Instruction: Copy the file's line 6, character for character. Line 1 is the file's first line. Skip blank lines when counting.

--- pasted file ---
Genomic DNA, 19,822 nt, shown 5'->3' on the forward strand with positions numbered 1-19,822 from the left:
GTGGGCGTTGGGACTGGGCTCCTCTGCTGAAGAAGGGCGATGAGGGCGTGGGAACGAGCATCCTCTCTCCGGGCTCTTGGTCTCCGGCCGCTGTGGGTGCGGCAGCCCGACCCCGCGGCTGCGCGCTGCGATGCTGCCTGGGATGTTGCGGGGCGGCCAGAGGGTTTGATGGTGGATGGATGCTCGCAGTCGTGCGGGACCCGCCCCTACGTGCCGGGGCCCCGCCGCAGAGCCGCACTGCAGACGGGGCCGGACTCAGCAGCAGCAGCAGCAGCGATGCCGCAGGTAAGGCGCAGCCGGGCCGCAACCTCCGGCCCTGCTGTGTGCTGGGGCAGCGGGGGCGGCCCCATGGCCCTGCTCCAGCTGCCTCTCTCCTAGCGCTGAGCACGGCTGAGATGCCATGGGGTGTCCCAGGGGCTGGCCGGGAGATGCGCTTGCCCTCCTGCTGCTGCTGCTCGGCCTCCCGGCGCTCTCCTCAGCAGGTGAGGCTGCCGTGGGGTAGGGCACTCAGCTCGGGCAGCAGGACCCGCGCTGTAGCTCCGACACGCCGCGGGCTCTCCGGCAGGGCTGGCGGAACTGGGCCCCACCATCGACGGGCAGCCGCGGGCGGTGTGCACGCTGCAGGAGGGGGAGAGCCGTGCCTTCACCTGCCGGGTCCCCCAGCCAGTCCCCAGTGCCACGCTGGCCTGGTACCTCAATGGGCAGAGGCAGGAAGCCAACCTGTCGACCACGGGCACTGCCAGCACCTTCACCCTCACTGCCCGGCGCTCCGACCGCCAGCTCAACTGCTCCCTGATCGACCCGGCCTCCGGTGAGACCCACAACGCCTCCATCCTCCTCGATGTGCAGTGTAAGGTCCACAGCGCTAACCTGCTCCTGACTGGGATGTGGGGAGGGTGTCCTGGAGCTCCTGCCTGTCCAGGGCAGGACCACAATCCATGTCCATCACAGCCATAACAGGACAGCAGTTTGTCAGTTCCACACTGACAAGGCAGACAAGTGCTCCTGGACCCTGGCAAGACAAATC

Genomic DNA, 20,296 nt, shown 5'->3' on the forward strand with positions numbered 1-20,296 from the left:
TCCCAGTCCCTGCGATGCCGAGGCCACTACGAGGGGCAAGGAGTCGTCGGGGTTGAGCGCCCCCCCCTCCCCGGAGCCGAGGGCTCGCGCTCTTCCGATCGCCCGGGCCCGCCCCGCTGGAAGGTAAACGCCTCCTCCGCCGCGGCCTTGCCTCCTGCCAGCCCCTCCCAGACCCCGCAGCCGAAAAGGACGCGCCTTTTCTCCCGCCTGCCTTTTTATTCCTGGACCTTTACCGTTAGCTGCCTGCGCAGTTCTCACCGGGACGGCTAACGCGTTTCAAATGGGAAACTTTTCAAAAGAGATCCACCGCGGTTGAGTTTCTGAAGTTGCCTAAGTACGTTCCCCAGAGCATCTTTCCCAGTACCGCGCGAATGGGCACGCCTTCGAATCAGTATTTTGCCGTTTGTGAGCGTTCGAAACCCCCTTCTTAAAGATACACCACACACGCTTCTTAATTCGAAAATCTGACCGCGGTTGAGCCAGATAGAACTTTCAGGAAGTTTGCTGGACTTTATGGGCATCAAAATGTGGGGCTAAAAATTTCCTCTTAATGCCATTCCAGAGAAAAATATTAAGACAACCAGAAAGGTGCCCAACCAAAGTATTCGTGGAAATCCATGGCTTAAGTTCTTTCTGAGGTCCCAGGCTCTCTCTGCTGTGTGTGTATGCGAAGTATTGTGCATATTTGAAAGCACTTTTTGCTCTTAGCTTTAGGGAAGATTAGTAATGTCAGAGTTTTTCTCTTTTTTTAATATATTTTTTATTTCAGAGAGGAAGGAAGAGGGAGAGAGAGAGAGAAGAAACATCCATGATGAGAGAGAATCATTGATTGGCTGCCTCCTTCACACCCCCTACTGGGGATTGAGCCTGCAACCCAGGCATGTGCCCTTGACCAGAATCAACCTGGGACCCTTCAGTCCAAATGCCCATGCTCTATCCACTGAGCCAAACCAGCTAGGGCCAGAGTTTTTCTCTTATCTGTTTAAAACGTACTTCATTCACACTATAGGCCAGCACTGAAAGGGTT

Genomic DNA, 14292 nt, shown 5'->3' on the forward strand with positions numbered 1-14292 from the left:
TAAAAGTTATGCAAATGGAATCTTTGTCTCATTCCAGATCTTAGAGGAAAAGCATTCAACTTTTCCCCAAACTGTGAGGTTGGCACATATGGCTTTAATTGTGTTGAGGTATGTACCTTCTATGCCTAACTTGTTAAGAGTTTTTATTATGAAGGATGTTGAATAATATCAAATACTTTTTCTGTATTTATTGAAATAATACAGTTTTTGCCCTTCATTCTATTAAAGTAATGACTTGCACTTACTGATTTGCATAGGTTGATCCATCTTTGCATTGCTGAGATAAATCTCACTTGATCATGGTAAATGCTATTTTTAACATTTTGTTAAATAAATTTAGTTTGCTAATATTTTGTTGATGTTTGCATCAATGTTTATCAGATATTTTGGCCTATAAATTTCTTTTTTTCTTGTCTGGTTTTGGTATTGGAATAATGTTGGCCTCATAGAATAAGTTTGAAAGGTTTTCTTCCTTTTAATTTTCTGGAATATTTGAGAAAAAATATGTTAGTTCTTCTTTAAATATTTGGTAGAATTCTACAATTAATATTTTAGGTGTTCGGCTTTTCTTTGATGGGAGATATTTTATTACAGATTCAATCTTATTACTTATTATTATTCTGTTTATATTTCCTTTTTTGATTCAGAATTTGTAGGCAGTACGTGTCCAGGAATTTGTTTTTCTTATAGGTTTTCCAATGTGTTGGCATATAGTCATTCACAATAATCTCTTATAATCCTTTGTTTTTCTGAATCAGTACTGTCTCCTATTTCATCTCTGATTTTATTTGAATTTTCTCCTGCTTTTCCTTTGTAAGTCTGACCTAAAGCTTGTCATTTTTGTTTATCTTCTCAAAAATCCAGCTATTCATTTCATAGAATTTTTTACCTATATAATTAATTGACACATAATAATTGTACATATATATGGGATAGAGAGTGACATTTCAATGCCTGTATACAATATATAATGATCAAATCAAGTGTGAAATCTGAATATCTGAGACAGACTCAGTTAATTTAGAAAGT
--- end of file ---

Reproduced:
TAAAAGTTATGCAAATGGAATCTTTGTCTCATTCCAGATCTTAGAGGAAAAGCATTCAACTTTTCCCCAAACTGTGAGGTTGGCACATATGGCTTTAATTGTGTTGAGGTATGTACCTTCTATGCCTAACTTGTTAAGAGTTTTTATTATGAAGGATGTTGAATAATATCAAATACTTTTTCTGTATTTATTGAAATAATACAGTTTTTGCCCTTCATTCTATTAAAGTAATGACTTGCACTTACTGATTTGCATAGGTTGATCCATCTTTGCATTGCTGAGATAAATCTCACTTGATCATGGTAAATGCTATTTTTAACATTTTGTTAAATAAATTTAGTTTGCTAATATTTTGTTGATGTTTGCATCAATGTTTATCAGATATTTTGGCCTATAAATTTCTTTTTTTCTTGTCTGGTTTTGGTATTGGAATAATGTTGGCCTCATAGAATAAGTTTGAAAGGTTTTCTTCCTTTTAATTTTCTGGAATATTTGAGAAAAAATATGTTAGTTCTTCTTTAAATATTTGGTAGAATTCTACAATTAATATTTTAGGTGTTCGGCTTTTCTTTGATGGGAGATATTTTATTACAGATTCAATCTTATTACTTATTATTATTCTGTTTATATTTCCTTTTTTGATTCAGAATTTGTAGGCAGTACGTGTCCAGGAATTTGTTTTTCTTATAGGTTTTCCAATGTGTTGGCATATAGTCATTCACAATAATCTCTTATAATCCTTTGTTTTTCTGAATCAGTACTGTCTCCTATTTCATCTCTGATTTTATTTGAATTTTCTCCTGCTTTTCCTTTGTAAGTCTGACCTAAAGCTTGTCATTTTTGTTTATCTTCTCAAAAATCCAGCTATTCATTTCATAGAATTTTTTACCTATATAATTAATTGACACATAATAATTGTACATATATATGGGATAGAGAGTGACATTTCAATGCCTGTATACAATATATAATGATCAAATCAAGTGTGAAATCTGAATATCTGAGACAGACTCAGTTAATTTAGAAAGT